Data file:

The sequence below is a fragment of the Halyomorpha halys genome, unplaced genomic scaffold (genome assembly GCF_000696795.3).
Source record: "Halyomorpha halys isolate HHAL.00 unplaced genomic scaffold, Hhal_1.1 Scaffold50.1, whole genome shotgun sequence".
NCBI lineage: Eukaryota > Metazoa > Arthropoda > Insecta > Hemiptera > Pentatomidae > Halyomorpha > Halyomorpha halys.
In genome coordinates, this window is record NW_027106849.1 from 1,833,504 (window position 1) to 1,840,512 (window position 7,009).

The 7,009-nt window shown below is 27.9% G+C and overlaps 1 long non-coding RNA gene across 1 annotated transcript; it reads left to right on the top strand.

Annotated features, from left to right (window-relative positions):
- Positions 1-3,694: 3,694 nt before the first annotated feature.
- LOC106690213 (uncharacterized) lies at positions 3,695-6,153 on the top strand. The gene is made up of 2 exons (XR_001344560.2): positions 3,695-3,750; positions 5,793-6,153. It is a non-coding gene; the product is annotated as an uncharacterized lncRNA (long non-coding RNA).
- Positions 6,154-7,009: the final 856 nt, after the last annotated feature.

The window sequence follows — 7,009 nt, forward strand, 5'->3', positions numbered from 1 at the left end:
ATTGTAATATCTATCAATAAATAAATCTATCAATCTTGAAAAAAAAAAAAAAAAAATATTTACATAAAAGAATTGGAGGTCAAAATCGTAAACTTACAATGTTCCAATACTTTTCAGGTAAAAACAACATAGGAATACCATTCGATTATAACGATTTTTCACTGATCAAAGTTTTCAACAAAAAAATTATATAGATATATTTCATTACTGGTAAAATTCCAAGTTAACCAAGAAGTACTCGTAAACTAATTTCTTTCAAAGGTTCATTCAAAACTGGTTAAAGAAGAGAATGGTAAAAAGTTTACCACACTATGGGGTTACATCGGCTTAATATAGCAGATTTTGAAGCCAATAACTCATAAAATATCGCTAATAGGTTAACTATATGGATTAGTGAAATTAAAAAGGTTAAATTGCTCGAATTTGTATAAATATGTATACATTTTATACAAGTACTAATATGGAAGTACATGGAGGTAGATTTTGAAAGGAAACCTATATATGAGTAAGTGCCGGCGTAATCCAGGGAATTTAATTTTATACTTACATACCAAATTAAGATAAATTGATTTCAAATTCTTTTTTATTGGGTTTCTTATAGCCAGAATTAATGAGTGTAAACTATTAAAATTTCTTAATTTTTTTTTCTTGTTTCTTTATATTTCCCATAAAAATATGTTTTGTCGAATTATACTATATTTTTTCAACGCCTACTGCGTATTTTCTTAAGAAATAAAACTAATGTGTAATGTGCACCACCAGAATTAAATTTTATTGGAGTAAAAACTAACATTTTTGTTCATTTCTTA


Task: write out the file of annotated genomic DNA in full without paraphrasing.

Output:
The sequence below is a fragment of the Halyomorpha halys genome, unplaced genomic scaffold (genome assembly GCF_000696795.3).
Source record: "Halyomorpha halys isolate HHAL.00 unplaced genomic scaffold, Hhal_1.1 Scaffold50.1, whole genome shotgun sequence".
NCBI lineage: Eukaryota > Metazoa > Arthropoda > Insecta > Hemiptera > Pentatomidae > Halyomorpha > Halyomorpha halys.
In genome coordinates, this window is record NW_027106849.1 from 1,833,504 (window position 1) to 1,840,512 (window position 7,009).

The 7,009-nt window shown below is 27.9% G+C and overlaps 1 long non-coding RNA gene across 1 annotated transcript; it reads left to right on the top strand.

Annotated features, from left to right (window-relative positions):
- Positions 1-3,694: 3,694 nt before the first annotated feature.
- LOC106690213 (uncharacterized) lies at positions 3,695-6,153 on the top strand. The gene is made up of 2 exons (XR_001344560.2): positions 3,695-3,750; positions 5,793-6,153. It is a non-coding gene; the product is annotated as an uncharacterized lncRNA (long non-coding RNA).
- Positions 6,154-7,009: the final 856 nt, after the last annotated feature.

The window sequence follows — 7,009 nt, forward strand, 5'->3', positions numbered from 1 at the left end:
ATTGTAATATCTATCAATAAATAAATCTATCAATCTTGAAAAAAAAAAAAAAAAAATATTTACATAAAAGAATTGGAGGTCAAAATCGTAAACTTACAATGTTCCAATACTTTTCAGGTAAAAACAACATAGGAATACCATTCGATTATAACGATTTTTCACTGATCAAAGTTTTCAACAAAAAAATTATATAGATATATTTCATTACTGGTAAAATTCCAAGTTAACCAAGAAGTACTCGTAAACTAATTTCTTTCAAAGGTTCATTCAAAACTGGTTAAAGAAGAGAATGGTAAAAAGTTTACCACACTATGGGGTTACATCGGCTTAATATAGCAGATTTTGAAGCCAATAACTCATAAAATATCGCTAATAGGTTAACTATATGGATTAGTGAAATTAAAAAGGTTAAATTGCTCGAATTTGTATAAATATGTATACATTTTATACAAGTACTAATATGGAAGTACATGGAGGTAGATTTTGAAAGGAAACCTATATATGAGTAAGTGCCGGCGTAATCCAGGGAATTTAATTTTATACTTACATACCAAATTAAGATAAATTGATTTCAAATTCTTTTTTATTGGGTTTCTTATAGCCAGAATTAATGAGTGTAAACTATTAAAATTTCTTAATTTTTTTTTCTTGTTTCTTTATATTTCCCATAAAAATATGTTTTGTCGAATTATACTATATTTTTTCAACGCCTACTGCGTATTTTCTTAAGAAATAAAACTAATGTGTAATGTGCACCACCAGAATTAAATTTTATTGGAGTAAAAACTAACATTTTTGTTCATTTCTTA